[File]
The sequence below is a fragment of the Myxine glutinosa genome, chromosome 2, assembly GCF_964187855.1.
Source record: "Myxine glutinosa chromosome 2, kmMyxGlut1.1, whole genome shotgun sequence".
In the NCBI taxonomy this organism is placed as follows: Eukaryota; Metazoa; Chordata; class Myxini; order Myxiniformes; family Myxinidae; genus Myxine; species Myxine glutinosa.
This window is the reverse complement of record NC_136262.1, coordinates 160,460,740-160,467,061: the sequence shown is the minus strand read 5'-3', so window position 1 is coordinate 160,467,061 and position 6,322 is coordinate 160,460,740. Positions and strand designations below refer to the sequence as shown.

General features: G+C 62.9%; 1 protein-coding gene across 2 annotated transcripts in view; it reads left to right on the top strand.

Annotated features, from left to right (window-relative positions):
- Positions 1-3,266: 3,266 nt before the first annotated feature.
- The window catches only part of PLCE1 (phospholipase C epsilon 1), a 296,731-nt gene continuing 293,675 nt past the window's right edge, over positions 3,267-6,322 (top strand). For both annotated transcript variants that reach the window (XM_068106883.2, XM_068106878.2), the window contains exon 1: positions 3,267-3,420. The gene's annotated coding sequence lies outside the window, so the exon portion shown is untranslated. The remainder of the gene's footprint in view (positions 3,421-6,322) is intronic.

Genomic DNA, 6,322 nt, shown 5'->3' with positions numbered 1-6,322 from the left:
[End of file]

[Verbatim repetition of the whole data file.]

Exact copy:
The sequence below is a fragment of the Myxine glutinosa genome, chromosome 2, assembly GCF_964187855.1.
Source record: "Myxine glutinosa chromosome 2, kmMyxGlut1.1, whole genome shotgun sequence".
In the NCBI taxonomy this organism is placed as follows: Eukaryota; Metazoa; Chordata; class Myxini; order Myxiniformes; family Myxinidae; genus Myxine; species Myxine glutinosa.
This window is the reverse complement of record NC_136262.1, coordinates 160,460,740-160,467,061: the sequence shown is the minus strand read 5'-3', so window position 1 is coordinate 160,467,061 and position 6,322 is coordinate 160,460,740. Positions and strand designations below refer to the sequence as shown.

General features: G+C 62.9%; 1 protein-coding gene across 2 annotated transcripts in view; it reads left to right on the top strand.

Annotated features, from left to right (window-relative positions):
- Positions 1-3,266: 3,266 nt before the first annotated feature.
- The window catches only part of PLCE1 (phospholipase C epsilon 1), a 296,731-nt gene continuing 293,675 nt past the window's right edge, over positions 3,267-6,322 (top strand). For both annotated transcript variants that reach the window (XM_068106883.2, XM_068106878.2), the window contains exon 1: positions 3,267-3,420. The gene's annotated coding sequence lies outside the window, so the exon portion shown is untranslated. The remainder of the gene's footprint in view (positions 3,421-6,322) is intronic.

Genomic DNA, 6,322 nt, shown 5'->3' with positions numbered 1-6,322 from the left: